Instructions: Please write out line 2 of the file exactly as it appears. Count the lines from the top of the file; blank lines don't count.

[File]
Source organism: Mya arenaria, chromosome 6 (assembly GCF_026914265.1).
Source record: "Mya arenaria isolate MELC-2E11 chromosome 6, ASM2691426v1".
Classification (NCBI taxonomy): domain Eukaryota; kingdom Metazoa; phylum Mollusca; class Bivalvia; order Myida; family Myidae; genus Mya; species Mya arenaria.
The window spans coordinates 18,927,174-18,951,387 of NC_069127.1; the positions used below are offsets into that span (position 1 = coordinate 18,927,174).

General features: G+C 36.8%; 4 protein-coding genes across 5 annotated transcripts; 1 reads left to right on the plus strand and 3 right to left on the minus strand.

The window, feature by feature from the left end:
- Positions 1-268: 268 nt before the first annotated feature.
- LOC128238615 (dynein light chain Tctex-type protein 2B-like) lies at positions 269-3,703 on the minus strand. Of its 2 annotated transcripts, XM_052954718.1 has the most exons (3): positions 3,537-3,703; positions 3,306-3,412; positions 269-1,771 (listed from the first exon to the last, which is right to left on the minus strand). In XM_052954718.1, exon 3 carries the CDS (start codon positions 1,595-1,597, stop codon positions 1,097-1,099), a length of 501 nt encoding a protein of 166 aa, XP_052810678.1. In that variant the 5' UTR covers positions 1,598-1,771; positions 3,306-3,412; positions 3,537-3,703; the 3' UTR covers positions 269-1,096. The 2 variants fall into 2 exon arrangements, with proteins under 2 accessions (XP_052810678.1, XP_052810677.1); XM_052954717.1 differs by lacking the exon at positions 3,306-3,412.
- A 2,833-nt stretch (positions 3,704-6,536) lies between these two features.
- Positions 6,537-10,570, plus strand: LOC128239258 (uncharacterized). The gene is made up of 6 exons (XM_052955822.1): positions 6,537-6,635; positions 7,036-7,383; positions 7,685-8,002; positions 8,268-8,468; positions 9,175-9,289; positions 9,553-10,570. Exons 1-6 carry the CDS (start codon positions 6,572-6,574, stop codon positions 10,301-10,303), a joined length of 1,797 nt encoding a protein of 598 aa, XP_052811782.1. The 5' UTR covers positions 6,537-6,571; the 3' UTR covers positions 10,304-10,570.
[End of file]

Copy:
Source record: "Mya arenaria isolate MELC-2E11 chromosome 6, ASM2691426v1".